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Got Any Unconventional Hacks to Boost Problem-Solving Skills?

Have you discovered any unconventional or out-of-the-box techniques that have significantly enhanced your problem-solving skills as a coder? Like Gamifying problem solving, reverse engineering, or collaborative mind mapping?

Let's share our secret hacks and inspire each other to think beyond the traditional coding mindset!

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Top comments (12)

ibrahimraimi profile image
Ibrahim Raimi

Rubber Duck Debugging

This technique involves explaining your code or the problem you're facing to an inanimate object (like a rubber duck). The act of verbalizing the issue often helps me gain new insights and find solutions.

ryencode profile image
Ryan Brown

I do a version of this with an actual thinking human being: My wife.

Usually when I talk about work (the programming side) her gloss over and I hear her version of "yes dear, very interesting." However, if I can frame the issue as "I'm stumped having a problem with X, this is whats going on (in as much non-technical terms as is appropriate) and this is what I've tried." or "... these are some of the options I have." She usually comes up with something worthwhile to try. Not having the background her mind is free to come up with stuff I might have missed or discounted subconsciously. Even if its something I might have discounted for one reason, her reasoning may bring it back into the options.

It's a case of different perspectives.

Similarly I liked to bring my programming conundrums to our Database Architect, and Visa-versa. Our different perspectives on how to tackle problems helped us to see things differently and get out of our mind-ruts.

ryencode profile image
Ryan Brown

self reply time...

Also never forget that behind most technical problems (in business) there is a people problem that can be solved instead or at least reduce the complexity of the technical problem.

Example: OCR on that faxed in purchase order? Nay good sir, try just letting the sender know of your Email Address to send the document so they don't print & fax while complaining about your outdated system. :D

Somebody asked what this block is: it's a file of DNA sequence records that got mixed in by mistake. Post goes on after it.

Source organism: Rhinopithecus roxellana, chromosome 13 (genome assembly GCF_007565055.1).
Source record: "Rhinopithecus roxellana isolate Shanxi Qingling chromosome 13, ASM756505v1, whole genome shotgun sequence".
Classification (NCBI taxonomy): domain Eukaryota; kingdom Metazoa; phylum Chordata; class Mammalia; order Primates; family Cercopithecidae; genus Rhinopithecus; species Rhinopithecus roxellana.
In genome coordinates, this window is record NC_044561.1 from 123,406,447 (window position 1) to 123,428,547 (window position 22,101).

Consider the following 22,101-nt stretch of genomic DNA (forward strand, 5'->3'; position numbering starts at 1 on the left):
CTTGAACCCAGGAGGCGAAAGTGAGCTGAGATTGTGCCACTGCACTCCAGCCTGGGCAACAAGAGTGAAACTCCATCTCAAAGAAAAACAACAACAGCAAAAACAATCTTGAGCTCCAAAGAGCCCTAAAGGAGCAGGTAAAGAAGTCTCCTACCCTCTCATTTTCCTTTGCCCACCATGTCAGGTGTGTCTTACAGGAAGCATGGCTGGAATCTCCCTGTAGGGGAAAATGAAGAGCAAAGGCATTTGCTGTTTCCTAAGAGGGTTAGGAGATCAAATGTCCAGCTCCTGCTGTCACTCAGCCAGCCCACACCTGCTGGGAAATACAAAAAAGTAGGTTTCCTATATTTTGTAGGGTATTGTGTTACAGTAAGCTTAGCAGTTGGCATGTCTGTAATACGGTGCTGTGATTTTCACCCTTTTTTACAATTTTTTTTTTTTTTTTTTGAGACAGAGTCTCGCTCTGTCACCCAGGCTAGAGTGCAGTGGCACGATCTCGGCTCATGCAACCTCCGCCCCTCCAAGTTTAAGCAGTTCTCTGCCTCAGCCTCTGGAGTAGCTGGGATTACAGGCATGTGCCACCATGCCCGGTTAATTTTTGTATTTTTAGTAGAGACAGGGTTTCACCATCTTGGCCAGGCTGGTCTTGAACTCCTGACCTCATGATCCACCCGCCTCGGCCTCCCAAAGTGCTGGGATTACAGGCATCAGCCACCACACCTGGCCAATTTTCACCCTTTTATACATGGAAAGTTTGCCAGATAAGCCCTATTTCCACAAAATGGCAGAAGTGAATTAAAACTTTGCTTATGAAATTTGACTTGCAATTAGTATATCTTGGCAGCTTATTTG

bradtaniguchi profile image

occam's razor - "the simplest explanation is preferable to one that is more complex"

Most problems have simple solutions. Its easy for engineers to build complex solutions for simple problems. Its hard to break a complex problem down to simpler ones.

Ultimately if you feel like your solving a "complex" problem, make sure you can't just make it simpler.

This principle can be applied to debugging as well.

inovak profile image
Ivan Novak

One of my favorite ones: Make the change easy, then make the change.

If the change isn't easy to make, ask why? Refactor (with tests) to make the change easier to make. Then go ahead and make the change you're after.

fyodorio profile image

Writing tests (quite unconventional in UI development 😅). Helps to find problems/bugs even when it's not intentional.

Specifically I found writing component tests with Cypress very satisfying and productive lately.

rafaftahsin profile image
Rafaf Tahsin

May be it's way unconventional, but when the problem is really interesting, I print the question, quit from screen and start coding on paper.

ashgkwd profile image
Ash Gaikwad

I read about how engineers from different backgrounds solved similar problems. Such as C++, Rust, Python. I watch their conference videos and read articles. With different tools (and being expert in those tools), people approach same problem differently.

irinabert profile image

I do LeetCode every now and then. Just to not loose the grasp.

Also, I haven't tried it, but I think working on an open source project also helps to improve your exposure to the different kind of problems.

darkterminal profile image
Imam Ali Mustofa

I'm trying to unravel a mess in the world of coding, and try to see it from the abstract side of art. While everyone was chanting "The Art of Clean Code" in the dark alleys, I ventured farther into the Mariana Trench to find the glow that strange creatures on the dark seabed produce as "Strange Beauty" and turn it into eccentric and innovative solutions that redefine what it means to be "Organized Chaos".

And I'm writing a book which of course you know what it's going to be called...

efpage profile image

Keep things simple as possible... So you get much less things to solve!

chantal profile image

Attempting practice questions on LeetCode and Codedamn.